Human pheromones and stressed-out conspecifics

The Making of a Bully

By Bhavana Weidmann | January 25, 2013

Excerpt: “Adolescent rats exposed to stress grow into pathologically aggressive adults, behaviors that may be explained by accompanying epigenetic changes and altered brain activity.”

My comment: A recent report of diet-driven changes in the genome of dogs compared to wolves and a recent report of behavioral differences driven only by chemosensory input during exploration in 3-4 week-old wolves, but by multisensory input in 4 week-old dogs, attest to the importance of the epigenetic effects of nutrient stressors combined with social stressors on the development of the brain and behavior.  It is also becoming clearer how nutrient-dependent stress and social stress epigenetically contribute to the microRNA / messenger RNA balance, intracellular signaling, and stochastic gene expression in the amygdala, which apparently is how learning and memory is epigenetically effected by food odors and pheromones in mammals.

As the molecular mechanisms of cause and effect become clear, is there any reason to suspect that adaptive evolution of the brain and behavior in mammals (e.g., dogs and wolves) is less dependent on nutrients and pheromones than the hormone-organized and hormone-activated brain development and behavior of invertebrates? If not, then “Olfaction and odor receptors provide a clear evolutionary trail that can be followed from unicellular organisms to insects to humans.” If so, social programs might at least begin to consider the role of human pheromones (or their absence) as social stressors that alter adolescent and adult behavior in precisely the same way they alter the behavioral differences of all species (as exemplified in subspecies like in the wolves and dogs). If the epigenetic effects are on the molecular mechanisms of  adaptively evolved brain development in other species, how can we eliminate human pheromones from consideration in social programs designed to help our stressed-out conspecifics?

About James V. Kohl 1307 Articles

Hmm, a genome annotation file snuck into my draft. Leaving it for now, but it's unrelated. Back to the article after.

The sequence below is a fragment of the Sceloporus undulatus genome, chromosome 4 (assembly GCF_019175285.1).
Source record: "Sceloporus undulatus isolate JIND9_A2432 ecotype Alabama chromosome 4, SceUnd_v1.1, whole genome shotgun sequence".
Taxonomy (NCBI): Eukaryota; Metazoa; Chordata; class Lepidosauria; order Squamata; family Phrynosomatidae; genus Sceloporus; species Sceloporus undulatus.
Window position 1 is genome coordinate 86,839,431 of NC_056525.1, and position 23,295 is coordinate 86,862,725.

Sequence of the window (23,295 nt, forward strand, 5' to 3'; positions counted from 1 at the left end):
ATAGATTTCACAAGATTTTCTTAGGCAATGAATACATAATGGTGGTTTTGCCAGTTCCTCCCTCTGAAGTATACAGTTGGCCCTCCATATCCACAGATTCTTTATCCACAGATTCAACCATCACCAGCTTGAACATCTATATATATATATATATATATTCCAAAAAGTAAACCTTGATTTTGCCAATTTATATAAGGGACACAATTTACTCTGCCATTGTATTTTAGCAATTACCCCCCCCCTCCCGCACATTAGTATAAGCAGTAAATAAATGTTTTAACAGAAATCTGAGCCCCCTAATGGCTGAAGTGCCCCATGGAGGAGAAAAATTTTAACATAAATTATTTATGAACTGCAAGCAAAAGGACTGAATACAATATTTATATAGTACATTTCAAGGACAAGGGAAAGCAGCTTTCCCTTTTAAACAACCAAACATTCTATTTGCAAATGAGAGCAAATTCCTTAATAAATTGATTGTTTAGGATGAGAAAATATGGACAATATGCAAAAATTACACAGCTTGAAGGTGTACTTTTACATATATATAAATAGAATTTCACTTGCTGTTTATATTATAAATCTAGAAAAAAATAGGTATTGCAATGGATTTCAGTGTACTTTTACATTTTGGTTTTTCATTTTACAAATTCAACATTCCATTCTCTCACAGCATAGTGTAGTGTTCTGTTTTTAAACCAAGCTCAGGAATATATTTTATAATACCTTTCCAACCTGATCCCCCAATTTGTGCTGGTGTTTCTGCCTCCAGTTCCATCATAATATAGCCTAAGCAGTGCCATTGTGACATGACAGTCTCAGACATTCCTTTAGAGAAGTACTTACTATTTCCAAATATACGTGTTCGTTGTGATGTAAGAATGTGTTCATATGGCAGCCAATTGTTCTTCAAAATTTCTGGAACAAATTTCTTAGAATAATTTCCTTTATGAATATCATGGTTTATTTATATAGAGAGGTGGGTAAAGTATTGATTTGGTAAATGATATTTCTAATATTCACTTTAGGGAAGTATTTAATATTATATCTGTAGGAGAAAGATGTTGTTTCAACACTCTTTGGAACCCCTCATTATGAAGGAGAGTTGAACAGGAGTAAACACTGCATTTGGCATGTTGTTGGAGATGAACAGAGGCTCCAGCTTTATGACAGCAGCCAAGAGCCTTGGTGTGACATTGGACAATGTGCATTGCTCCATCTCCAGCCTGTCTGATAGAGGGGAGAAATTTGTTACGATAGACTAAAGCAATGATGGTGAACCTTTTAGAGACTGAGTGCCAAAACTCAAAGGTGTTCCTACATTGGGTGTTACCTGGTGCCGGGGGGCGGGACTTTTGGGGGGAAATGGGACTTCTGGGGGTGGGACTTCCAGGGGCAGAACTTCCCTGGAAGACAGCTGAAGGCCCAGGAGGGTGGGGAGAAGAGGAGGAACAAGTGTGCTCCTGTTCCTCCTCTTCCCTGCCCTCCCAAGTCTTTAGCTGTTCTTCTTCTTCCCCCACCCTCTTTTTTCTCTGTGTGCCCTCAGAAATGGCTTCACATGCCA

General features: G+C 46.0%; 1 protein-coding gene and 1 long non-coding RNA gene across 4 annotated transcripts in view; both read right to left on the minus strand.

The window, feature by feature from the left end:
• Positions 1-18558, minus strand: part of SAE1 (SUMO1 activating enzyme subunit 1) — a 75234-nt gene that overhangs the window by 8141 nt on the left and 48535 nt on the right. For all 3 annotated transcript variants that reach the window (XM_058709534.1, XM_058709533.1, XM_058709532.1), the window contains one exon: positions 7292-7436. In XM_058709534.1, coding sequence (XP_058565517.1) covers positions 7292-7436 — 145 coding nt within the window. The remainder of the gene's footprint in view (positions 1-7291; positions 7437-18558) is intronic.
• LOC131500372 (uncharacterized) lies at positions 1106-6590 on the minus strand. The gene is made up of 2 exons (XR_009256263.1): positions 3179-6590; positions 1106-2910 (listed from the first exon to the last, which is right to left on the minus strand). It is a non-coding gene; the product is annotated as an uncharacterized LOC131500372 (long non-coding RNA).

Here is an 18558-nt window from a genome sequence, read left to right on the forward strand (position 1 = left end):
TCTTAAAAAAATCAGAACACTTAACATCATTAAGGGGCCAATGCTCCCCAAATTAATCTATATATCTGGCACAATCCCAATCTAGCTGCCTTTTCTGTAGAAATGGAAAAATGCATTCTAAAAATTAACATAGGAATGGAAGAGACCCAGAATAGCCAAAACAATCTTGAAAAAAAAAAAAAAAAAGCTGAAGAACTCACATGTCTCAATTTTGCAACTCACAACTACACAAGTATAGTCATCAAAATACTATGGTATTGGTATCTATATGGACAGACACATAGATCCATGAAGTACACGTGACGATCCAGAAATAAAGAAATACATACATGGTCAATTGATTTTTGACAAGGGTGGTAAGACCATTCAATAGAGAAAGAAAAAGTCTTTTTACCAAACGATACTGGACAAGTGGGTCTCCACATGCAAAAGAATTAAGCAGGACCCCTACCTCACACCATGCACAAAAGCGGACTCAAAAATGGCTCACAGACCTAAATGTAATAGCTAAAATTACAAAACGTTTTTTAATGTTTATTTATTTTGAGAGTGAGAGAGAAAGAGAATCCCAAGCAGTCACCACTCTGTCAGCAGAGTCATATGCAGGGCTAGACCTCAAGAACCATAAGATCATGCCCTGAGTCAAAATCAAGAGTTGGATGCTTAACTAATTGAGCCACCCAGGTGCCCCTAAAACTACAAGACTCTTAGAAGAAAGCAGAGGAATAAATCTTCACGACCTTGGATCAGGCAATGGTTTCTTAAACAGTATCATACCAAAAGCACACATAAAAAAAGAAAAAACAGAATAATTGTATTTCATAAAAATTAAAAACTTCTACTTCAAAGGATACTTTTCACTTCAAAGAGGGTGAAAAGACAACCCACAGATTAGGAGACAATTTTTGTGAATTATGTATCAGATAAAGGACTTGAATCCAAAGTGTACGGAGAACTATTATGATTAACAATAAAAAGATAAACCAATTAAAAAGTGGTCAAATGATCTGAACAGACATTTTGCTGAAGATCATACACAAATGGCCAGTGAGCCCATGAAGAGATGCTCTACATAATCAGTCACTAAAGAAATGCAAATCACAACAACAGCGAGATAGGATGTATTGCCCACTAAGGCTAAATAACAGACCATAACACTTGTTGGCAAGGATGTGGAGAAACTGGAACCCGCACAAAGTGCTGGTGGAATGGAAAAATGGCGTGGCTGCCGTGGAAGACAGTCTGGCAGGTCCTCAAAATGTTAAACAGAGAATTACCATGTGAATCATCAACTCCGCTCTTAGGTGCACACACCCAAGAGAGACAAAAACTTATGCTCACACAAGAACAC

James Vaughn Kohl was the first to accurately conceptualize human pheromones, and began presenting his findings to the scientific community in 1992. He continues to present to, and publish for, diverse scientific and lay audiences, while constantly monitoring the scientific presses for new information that is relevant to the development of his initial and ongoing conceptualization of human pheromones. Recently, Kohl integrated scientific evidence that pinpoints the evolved neurophysiological mechanism that links olfactory/pheromonal input to genes in hormone-secreting cells of tissue in a specific area of the brain that is primarily involved in the sensory integration of olfactory and visual input, and in the development of human sexual preferences. His award-winning 2007 article/book chapter on multisensory integration: The Mind’s Eyes: Human pheromones, neuroscience, and male sexual preferences followed an award winning 2001 publication: Human pheromones: integrating neuroendocrinology and ethology, which was coauthored by disinguished researchers from Vienna. Rarely do researchers win awards in multiple disciplines, but Kohl’s 2001 award was for neuroscience, and his 2007 “Reiss Theory” award was for social science. Kohl has worked as a medical laboratory scientist since 1974, and he has devoted more than twenty-five years to researching the relationship between the sense of smell and the development of human sexual preferences. Unlike many researchers who work with non-human subjects, medical laboratory scientists use the latest technology from many scientific disciplines to perform a variety of specialized diagnostic medical testing on people. James V. Kohl is certified with: * American Society for Clinical Pathology * American Medical Technologists James V. Kohl is a member of: * Society for Neuroscience * Society for Behavioral Neuroendocrinology * Association for Chemoreception Sciences * Society for the Scientific Study of Sexuality * International Society for Human Ethology * American Society for Clinical Laboratory Science * Mensa, the international high IQ society